Submitted to: International Congress of Meat Science and Technology Proceedings
Publication Type: Proceedings
Publication Acceptance Date: 7/13/2005
Publication Date: 8/7/2005
Citation: Eastridge, J.S., Solomon, M.B. 2005. A method to evaluate shear force measurements from various instruments. In: Proceedings of the 51st International Congress of Meat Science and Technology, August 7-12, 2005, Baltimore, Maryland. Paper No. T18. Interpretive Summary: The meat industry, particularly beef, has a high-priority goal to reduce tenderness variability and to establish standards for levels of guaranteed tenderness. An obstacle for achieving this goal is the inability to compare tenderness measurements from various instruments. The most widely used texture measurement of meat tenderness, in the US and globally, is the Warner-Bratzler shear force test. Shear force measurements can be obtained using a variety of texture measuring systems; however, at present there is no reliable or valid method to compare shear force test results. Comparable results are required in order to establish tenderness standards. Our objective was to develop a method, using gelatin gels as the test material, for evaluating whether results from different instruments were comparable. Five concentrations of gelatin gels that gave statistically repeatable shear force values were tested on six instruments. The plot of shear force versus gelatin concentration for each instrument was used to determine regression line parameters which were statistically analyzed to identify which lines were similar. If the regression line slopes were equal, results from those instruments were comparable and data could be adjusted to a common point by differences in the line intercept. This method proved to be an effective way to evaluate which shear force results were similar.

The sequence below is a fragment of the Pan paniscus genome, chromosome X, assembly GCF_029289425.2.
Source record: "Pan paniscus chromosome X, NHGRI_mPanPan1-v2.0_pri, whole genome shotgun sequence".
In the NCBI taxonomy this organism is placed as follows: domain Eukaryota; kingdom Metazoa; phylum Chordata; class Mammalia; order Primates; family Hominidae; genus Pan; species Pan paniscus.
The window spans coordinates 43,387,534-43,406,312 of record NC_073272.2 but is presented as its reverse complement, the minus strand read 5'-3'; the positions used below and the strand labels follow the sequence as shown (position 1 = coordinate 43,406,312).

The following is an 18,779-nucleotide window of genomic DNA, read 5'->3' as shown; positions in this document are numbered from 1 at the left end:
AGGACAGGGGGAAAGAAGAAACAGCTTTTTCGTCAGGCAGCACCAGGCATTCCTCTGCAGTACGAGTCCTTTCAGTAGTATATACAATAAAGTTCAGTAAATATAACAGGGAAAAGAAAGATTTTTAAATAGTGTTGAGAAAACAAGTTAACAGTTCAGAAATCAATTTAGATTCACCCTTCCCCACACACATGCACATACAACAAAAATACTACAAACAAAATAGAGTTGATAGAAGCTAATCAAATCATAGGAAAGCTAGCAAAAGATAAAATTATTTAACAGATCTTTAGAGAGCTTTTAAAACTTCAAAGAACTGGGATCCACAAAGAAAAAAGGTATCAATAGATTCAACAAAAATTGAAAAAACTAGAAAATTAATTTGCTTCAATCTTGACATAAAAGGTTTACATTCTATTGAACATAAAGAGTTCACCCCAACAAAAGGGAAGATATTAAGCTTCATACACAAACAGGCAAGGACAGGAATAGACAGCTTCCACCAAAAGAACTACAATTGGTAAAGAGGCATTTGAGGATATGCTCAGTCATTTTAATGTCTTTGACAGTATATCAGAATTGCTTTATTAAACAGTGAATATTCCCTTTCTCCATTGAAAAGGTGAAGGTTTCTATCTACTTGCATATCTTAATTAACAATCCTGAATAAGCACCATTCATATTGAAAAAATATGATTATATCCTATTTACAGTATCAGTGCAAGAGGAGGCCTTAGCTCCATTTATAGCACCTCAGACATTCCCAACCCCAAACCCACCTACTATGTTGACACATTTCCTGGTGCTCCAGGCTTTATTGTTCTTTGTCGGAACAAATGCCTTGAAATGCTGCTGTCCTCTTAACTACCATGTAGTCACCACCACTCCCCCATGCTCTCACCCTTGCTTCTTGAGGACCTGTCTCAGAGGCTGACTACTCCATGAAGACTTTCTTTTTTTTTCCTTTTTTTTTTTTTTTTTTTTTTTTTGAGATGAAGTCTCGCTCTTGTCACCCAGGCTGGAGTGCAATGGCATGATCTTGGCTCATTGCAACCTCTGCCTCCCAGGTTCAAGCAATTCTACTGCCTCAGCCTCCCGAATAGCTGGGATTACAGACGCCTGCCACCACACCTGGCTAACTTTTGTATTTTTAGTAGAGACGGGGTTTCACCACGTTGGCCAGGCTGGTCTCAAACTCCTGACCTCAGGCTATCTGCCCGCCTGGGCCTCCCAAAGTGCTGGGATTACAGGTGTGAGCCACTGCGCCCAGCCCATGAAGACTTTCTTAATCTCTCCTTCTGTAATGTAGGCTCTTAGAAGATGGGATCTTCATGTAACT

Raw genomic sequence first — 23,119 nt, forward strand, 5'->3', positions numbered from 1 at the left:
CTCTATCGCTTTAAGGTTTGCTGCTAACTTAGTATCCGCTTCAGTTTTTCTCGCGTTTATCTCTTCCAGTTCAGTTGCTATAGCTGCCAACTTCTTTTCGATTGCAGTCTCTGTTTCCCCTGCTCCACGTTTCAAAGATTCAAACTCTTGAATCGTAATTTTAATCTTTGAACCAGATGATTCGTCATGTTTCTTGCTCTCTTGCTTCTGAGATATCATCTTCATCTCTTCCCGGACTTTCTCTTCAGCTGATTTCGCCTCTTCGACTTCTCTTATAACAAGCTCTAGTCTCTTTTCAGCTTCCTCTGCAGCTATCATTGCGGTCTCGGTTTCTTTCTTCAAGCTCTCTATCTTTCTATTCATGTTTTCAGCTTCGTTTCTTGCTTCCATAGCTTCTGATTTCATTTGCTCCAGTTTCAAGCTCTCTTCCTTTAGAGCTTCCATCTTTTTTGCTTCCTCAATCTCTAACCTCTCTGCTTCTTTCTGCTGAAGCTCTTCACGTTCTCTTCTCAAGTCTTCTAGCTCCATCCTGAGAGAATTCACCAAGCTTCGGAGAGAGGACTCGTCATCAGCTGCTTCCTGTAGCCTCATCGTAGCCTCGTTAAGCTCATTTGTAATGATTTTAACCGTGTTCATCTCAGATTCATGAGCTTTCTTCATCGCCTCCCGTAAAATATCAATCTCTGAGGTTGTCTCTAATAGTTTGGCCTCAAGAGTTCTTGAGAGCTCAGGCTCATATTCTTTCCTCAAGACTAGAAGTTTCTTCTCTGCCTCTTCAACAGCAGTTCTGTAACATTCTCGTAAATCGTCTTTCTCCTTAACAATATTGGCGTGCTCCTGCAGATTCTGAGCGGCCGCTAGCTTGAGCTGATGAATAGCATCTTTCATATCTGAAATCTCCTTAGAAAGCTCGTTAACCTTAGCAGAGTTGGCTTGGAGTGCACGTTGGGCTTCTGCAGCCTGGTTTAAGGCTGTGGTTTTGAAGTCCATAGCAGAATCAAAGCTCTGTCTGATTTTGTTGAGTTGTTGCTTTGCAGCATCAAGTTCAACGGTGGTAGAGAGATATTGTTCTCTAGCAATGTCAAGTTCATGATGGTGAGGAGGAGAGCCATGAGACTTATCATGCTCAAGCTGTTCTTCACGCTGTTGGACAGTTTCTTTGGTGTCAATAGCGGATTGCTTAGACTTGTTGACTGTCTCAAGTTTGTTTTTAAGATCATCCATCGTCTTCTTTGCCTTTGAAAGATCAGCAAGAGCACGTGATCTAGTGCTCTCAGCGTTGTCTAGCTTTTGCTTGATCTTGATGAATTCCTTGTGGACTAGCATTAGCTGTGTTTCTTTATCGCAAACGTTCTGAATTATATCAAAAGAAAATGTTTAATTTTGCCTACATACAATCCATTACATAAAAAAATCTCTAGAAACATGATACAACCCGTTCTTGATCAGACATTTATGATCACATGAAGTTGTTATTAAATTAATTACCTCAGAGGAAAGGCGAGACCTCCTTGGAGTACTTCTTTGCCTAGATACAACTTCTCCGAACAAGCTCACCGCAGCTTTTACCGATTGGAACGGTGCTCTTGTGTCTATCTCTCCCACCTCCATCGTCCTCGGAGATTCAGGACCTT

Technical Abstract: Many instruments are used for the Warner-Bratzler (WB) tenderness determination; however, it is difficult to determine whether results are comparable. Since meat itself is too variable to use for such evaluation, we propose using gels as a test material. Shear force was determined for five concentrations of gels (n=11 batches) using six texture measuring instruments. Gelatin (concentration range 12 to 38 percent) was mixed with plasticizer solution (30% w/v sorbitol, 10 percent v/v glycerol) to prepare gels. After hydration, gels were dissolved at 68 °C with the aid of sonication to prevent foaming. Melted gels were placed into a 1 cm thick form and refrigerated 18 hr before cutting into 1 × 1 cm strips. Strips were vacuum packaged, three per pouch, and refrigerated until use within 48 hr. During testing, strips were kept on a cold plate. Each of the three strips was sheared five times for n=15 values per instrument. The shear attachment on five instruments had blade thickness and inverted-V cutout specified for the WB test, while the blade of the sixth instrument was the dull edge of a disposable microtome knife mounted in a razor blade jig. Instruments were randomly identified as A, B, C, D, E and F, and regression analysis of the shear force by gel concentration was performed to determine intercept, slope and R2 values for instrument comparisons. The relationship of gelatin concentration and shear force was highly significant, and texture instrument results were highly correlated to each other. The slope of the lines B, C, D and E, was not different (p > 0.05), indicating that data from these instruments could be compared after adjusting for differences (p < 0.001) in the intercept. Both slope and intercept for A, one of the older instruments, were significantly different from all others. The slope for F, which was acquired mid-experiment, differed from all other instruments except for B. By use of gels with a highly significant linear response for shear force, equal slopes of the regression line indicated which texture measurement systems were comparable.